Dochechka’s gleaming clean kitchen awaits its honorable duty.

Homeslice has been taking it easy this evening…turns out he’s developed a rather serious joint problem since I saw him last. He’s called upon my skills as a physician multiple times today alone…

“Hey, sis, my elbow is really bothering me…check this out, whenever I extend my elbow like this…”

He then demonstrates how, upon extension of his elbow, a rather mighty and thunderous wind seems to simultaneously erupt from his backside. A putrid smell immediately follows. He then chuckles, pleased with himself.

A little later… “Hey, sis, my knee’s been cramping up all day…check this out, whenever I flex my knee past 90 degrees, it’s inexplicable really, but…”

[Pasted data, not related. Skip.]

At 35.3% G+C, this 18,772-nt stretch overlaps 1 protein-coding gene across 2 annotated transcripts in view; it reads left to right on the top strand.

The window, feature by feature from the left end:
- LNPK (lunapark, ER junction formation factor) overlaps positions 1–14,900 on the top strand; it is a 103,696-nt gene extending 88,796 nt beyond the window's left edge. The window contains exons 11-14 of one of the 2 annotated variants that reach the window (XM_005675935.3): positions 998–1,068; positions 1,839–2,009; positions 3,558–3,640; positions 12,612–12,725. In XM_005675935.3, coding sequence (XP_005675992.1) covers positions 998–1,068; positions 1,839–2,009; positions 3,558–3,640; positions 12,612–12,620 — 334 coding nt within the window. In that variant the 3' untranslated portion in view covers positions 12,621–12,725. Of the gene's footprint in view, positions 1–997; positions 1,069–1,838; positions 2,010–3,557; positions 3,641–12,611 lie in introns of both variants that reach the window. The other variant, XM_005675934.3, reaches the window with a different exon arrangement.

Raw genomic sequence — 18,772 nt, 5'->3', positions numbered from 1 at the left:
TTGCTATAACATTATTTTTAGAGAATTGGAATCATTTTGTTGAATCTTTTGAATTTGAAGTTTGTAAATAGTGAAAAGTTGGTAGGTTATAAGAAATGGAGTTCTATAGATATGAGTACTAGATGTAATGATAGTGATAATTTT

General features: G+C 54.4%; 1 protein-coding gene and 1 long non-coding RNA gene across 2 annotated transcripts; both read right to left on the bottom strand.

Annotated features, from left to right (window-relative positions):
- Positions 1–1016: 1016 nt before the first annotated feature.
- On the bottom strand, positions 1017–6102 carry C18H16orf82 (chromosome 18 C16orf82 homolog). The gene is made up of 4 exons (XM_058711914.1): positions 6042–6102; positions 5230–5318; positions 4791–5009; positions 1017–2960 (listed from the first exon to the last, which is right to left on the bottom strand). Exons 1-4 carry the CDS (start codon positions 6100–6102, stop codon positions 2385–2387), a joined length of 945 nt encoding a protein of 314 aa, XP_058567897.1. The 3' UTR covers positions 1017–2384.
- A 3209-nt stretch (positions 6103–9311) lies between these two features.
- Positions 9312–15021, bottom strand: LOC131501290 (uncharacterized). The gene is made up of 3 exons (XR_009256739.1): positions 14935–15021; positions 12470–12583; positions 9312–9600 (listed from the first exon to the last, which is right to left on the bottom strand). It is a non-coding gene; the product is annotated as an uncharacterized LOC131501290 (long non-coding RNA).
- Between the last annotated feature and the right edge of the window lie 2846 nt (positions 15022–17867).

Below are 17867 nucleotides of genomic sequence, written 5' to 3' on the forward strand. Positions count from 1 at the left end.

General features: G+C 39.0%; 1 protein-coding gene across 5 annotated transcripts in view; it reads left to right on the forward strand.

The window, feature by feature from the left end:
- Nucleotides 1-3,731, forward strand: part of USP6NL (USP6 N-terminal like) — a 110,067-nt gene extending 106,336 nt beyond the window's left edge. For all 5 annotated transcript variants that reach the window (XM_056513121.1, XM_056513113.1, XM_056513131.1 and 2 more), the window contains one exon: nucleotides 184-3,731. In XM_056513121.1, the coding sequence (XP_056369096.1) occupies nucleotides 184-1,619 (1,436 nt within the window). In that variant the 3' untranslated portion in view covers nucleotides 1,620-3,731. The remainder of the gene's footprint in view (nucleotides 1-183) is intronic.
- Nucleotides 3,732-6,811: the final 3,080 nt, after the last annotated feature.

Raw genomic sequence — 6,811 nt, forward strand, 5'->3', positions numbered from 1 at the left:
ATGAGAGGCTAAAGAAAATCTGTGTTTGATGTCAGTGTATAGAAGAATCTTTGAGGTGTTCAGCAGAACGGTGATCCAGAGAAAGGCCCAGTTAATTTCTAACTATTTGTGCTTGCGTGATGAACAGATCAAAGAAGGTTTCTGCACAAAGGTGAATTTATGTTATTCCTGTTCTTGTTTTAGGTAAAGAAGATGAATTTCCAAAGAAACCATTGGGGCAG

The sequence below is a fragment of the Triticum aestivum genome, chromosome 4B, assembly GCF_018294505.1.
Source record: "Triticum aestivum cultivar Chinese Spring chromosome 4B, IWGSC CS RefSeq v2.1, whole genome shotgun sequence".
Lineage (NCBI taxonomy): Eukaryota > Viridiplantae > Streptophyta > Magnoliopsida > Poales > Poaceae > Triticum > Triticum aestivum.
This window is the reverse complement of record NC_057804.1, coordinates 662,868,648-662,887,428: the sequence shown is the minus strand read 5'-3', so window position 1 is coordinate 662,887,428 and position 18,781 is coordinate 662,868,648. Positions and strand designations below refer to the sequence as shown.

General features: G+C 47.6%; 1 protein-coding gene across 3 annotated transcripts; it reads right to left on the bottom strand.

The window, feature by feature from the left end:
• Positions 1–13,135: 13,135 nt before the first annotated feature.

And the vicious, smelly cycle repeats itself. It’s a horrible affliction. As a general surgeon, I'm pretty useless to him...he really should get that checked out by a primary care physician.

The Queen’s Own has been collected from the airport this evening. Along with tales of gutting old moldy houses and roofing a new home, he comes back armed with horror-filled stories about the continued state of New Orleans post-Katrina…still much to be done there, he says. I am encouraged to hear that he was working alongside volunteers from all over the world. It never ceases to amaze me when people are giving of themselves. One of the many things to be thankful for, I suppose. It's good to have The Brit home again.